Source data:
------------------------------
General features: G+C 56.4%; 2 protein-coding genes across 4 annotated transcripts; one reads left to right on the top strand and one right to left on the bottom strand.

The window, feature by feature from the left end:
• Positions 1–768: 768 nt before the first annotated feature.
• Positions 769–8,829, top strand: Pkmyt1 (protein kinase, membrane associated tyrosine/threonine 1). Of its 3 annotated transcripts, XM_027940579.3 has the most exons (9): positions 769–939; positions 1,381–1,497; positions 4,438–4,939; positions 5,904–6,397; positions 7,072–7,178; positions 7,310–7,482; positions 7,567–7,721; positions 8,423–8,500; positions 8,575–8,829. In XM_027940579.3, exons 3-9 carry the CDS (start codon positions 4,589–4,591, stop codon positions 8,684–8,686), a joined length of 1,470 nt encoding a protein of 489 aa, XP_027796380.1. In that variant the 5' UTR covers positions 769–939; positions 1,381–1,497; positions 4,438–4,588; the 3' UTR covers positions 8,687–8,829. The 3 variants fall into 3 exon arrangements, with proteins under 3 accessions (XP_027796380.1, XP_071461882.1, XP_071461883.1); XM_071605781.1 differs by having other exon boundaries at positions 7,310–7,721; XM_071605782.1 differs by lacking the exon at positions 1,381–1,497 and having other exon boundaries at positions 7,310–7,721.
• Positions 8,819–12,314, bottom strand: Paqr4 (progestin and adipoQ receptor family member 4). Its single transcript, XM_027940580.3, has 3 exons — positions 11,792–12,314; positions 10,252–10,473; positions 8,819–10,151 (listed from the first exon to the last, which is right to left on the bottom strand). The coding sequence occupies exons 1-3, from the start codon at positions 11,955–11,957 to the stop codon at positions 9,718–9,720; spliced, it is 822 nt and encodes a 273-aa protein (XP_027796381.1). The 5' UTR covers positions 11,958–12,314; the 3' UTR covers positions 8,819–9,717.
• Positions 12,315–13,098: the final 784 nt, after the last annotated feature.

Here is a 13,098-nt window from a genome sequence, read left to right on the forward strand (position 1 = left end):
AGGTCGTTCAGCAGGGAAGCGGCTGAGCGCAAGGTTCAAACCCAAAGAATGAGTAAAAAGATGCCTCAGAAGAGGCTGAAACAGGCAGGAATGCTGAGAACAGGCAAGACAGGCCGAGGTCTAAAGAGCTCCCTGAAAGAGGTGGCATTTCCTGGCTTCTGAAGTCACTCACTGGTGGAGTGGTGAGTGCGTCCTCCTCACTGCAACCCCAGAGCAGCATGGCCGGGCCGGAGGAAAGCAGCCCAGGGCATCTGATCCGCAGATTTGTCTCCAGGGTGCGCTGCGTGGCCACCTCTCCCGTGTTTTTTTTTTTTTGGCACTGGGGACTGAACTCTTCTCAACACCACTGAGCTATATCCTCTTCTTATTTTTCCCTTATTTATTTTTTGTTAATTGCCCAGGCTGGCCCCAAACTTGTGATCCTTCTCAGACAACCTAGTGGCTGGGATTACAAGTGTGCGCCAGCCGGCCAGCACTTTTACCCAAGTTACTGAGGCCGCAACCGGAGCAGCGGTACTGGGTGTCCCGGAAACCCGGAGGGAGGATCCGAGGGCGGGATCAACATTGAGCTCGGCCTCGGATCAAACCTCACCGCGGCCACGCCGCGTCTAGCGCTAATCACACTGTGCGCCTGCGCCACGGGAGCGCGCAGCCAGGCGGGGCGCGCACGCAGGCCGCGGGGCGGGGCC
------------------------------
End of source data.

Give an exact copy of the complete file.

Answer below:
General features: G+C 56.4%; 2 protein-coding genes across 4 annotated transcripts; one reads left to right on the top strand and one right to left on the bottom strand.

The window, feature by feature from the left end:
• Positions 1–768: 768 nt before the first annotated feature.
• Positions 769–8,829, top strand: Pkmyt1 (protein kinase, membrane associated tyrosine/threonine 1). Of its 3 annotated transcripts, XM_027940579.3 has the most exons (9): positions 769–939; positions 1,381–1,497; positions 4,438–4,939; positions 5,904–6,397; positions 7,072–7,178; positions 7,310–7,482; positions 7,567–7,721; positions 8,423–8,500; positions 8,575–8,829. In XM_027940579.3, exons 3-9 carry the CDS (start codon positions 4,589–4,591, stop codon positions 8,684–8,686), a joined length of 1,470 nt encoding a protein of 489 aa, XP_027796380.1. In that variant the 5' UTR covers positions 769–939; positions 1,381–1,497; positions 4,438–4,588; the 3' UTR covers positions 8,687–8,829. The 3 variants fall into 3 exon arrangements, with proteins under 3 accessions (XP_027796380.1, XP_071461882.1, XP_071461883.1); XM_071605781.1 differs by having other exon boundaries at positions 7,310–7,721; XM_071605782.1 differs by lacking the exon at positions 1,381–1,497 and having other exon boundaries at positions 7,310–7,721.
• Positions 8,819–12,314, bottom strand: Paqr4 (progestin and adipoQ receptor family member 4). Its single transcript, XM_027940580.3, has 3 exons — positions 11,792–12,314; positions 10,252–10,473; positions 8,819–10,151 (listed from the first exon to the last, which is right to left on the bottom strand). The coding sequence occupies exons 1-3, from the start codon at positions 11,955–11,957 to the stop codon at positions 9,718–9,720; spliced, it is 822 nt and encodes a 273-aa protein (XP_027796381.1). The 5' UTR covers positions 11,958–12,314; the 3' UTR covers positions 8,819–9,717.
• Positions 12,315–13,098: the final 784 nt, after the last annotated feature.

Here is a 13,098-nt window from a genome sequence, read left to right on the forward strand (position 1 = left end):
AGGTCGTTCAGCAGGGAAGCGGCTGAGCGCAAGGTTCAAACCCAAAGAATGAGTAAAAAGATGCCTCAGAAGAGGCTGAAACAGGCAGGAATGCTGAGAACAGGCAAGACAGGCCGAGGTCTAAAGAGCTCCCTGAAAGAGGTGGCATTTCCTGGCTTCTGAAGTCACTCACTGGTGGAGTGGTGAGTGCGTCCTCCTCACTGCAACCCCAGAGCAGCATGGCCGGGCCGGAGGAAAGCAGCCCAGGGCATCTGATCCGCAGATTTGTCTCCAGGGTGCGCTGCGTGGCCACCTCTCCCGTGTTTTTTTTTTTTTGGCACTGGGGACTGAACTCTTCTCAACACCACTGAGCTATATCCTCTTCTTATTTTTCCCTTATTTATTTTTTGTTAATTGCCCAGGCTGGCCCCAAACTTGTGATCCTTCTCAGACAACCTAGTGGCTGGGATTACAAGTGTGCGCCAGCCGGCCAGCACTTTTACCCAAGTTACTGAGGCCGCAACCGGAGCAGCGGTACTGGGTGTCCCGGAAACCCGGAGGGAGGATCCGAGGGCGGGATCAACATTGAGCTCGGCCTCGGATCAAACCTCACCGCGGCCACGCCGCGTCTAGCGCTAATCACACTGTGCGCCTGCGCCACGGGAGCGCGCAGCCAGGCGGGGCGCGCACGCAGGCCGCGGGGCGGGGCC